If Red Gate Farm’s 200 year-old oak trees could talk – they would tell stories of Indians and Colonists who once called this place home. Unfortunately, the trees can’t talk, but through extensive research we’ve learned:

•From 1861-1864 – The Mackey House land in Savannah, Georgia was an encampment for Confederate soldiers led by General William Hardy

•The property then became occupied by Union Army troops led by General William T. Sherman after their March to the Sea

•In 1898 — a Powder Magazine, used to house ammunition was built on Red Gate Farms, the care-keeper’s house was located on the farm’s property. Remnants from both are still available for viewing today.

 In 1918, Harry Edward Martin, Jr. purchased 440 acres of wooded countryside, which he and his wife, Mamie, named in memory of her cousin, Cyrus Steadwell. Cyrus had always dreamed of owning his own farm and calling it “Red Gate Farms.” He would never see that dream come to life; he was killed in France during World War I and Mamie Martin couldn’t think of a better way to preserve Cyrus’ memory than by naming the land Red Gate Farms.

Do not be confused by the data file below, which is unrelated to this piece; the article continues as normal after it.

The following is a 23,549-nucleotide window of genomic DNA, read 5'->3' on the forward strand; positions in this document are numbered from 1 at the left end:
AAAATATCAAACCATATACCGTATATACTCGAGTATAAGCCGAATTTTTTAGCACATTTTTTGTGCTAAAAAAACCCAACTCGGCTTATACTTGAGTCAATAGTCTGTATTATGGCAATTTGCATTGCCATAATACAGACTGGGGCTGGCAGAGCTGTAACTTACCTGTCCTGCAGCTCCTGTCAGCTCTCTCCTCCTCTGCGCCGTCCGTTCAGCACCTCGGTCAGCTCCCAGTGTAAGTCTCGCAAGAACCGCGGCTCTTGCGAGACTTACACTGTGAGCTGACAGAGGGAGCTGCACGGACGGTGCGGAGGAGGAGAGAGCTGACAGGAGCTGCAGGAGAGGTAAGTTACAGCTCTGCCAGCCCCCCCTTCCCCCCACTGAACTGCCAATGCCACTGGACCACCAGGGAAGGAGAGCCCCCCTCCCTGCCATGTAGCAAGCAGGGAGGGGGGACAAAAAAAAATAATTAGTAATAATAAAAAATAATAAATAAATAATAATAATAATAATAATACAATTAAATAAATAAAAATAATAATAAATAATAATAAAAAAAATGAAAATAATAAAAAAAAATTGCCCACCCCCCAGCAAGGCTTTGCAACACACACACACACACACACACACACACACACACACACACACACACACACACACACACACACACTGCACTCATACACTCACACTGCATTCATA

Mr. Martin was a direct descendant of John Martin, a Scottish Highlander emigrant who came to Georgia when it was still a colony in 1742. By 1782, John became governor of the Georgia Colony and as a highlander, was famed for his passion for land and protectiveness of his family. 

 The Martin’s began a dairy farm and cultivated 300 of the land’s acres for silage corn, grain crops and pasture land for their 140 Jersey cows. Their dairy, hog, and chicken farm became widely known and duplicated throughout Georgia. Mr. Martin led the state in Jersey herd development and became a bit of a “folk hero” when he led a major fight to lower milk prices. 

This authentic southern venue is still a family affair in true southern tradition as the farm is still owned and operated by Mr. Martin’s daughter, grandchildren and great-grandchildren.

Photo by Two Young Photography